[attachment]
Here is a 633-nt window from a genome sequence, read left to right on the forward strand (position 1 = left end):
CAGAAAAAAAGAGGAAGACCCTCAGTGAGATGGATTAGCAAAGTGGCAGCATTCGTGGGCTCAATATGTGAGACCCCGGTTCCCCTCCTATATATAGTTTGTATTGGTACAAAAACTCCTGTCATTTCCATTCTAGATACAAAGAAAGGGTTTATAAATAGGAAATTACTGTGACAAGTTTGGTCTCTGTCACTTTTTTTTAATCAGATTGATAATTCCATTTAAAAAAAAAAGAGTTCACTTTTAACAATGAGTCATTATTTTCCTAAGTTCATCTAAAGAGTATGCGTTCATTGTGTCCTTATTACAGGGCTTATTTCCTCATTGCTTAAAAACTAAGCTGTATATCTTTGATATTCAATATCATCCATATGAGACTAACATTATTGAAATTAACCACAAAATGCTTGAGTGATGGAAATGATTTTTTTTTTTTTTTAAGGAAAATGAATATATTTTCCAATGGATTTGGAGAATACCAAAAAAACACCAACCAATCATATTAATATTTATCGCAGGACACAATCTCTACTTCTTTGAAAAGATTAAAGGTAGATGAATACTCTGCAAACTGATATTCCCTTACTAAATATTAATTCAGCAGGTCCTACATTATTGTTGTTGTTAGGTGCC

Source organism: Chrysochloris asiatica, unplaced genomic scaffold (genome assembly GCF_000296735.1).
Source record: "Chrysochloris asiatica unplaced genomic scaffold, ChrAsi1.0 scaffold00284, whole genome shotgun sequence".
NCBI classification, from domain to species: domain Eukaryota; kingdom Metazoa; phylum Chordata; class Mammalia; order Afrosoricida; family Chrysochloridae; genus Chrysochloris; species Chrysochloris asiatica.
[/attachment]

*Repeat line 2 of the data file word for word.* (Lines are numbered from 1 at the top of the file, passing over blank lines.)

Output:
CAGAAAAAAAGAGGAAGACCCTCAGTGAGATGGATTAGCAAAGTGGCAGCATTCGTGGGCTCAATATGTGAGACCCCGGTTCCCCTCCTATATATAGTTTGTATTGGTACAAAAACTCCTGTCATTTCCATTCTAGATACAAAGAAAGGGTTTATAAATAGGAAATTACTGTGACAAGTTTGGTCTCTGTCACTTTTTTTTAATCAGATTGATAATTCCATTTAAAAAAAAAAGAGTTCACTTTTAACAATGAGTCATTATTTTCCTAAGTTCATCTAAAGAGTATGCGTTCATTGTGTCCTTATTACAGGGCTTATTTCCTCATTGCTTAAAAACTAAGCTGTATATCTTTGATATTCAATATCATCCATATGAGACTAACATTATTGAAATTAACCACAAAATGCTTGAGTGATGGAAATGATTTTTTTTTTTTTTTAAGGAAAATGAATATATTTTCCAATGGATTTGGAGAATACCAAAAAAACACCAACCAATCATATTAATATTTATCGCAGGACACAATCTCTACTTCTTTGAAAAGATTAAAGGTAGATGAATACTCTGCAAACTGATATTCCCTTACTAAATATTAATTCAGCAGGTCCTACATTATTGTTGTTGTTAGGTGCC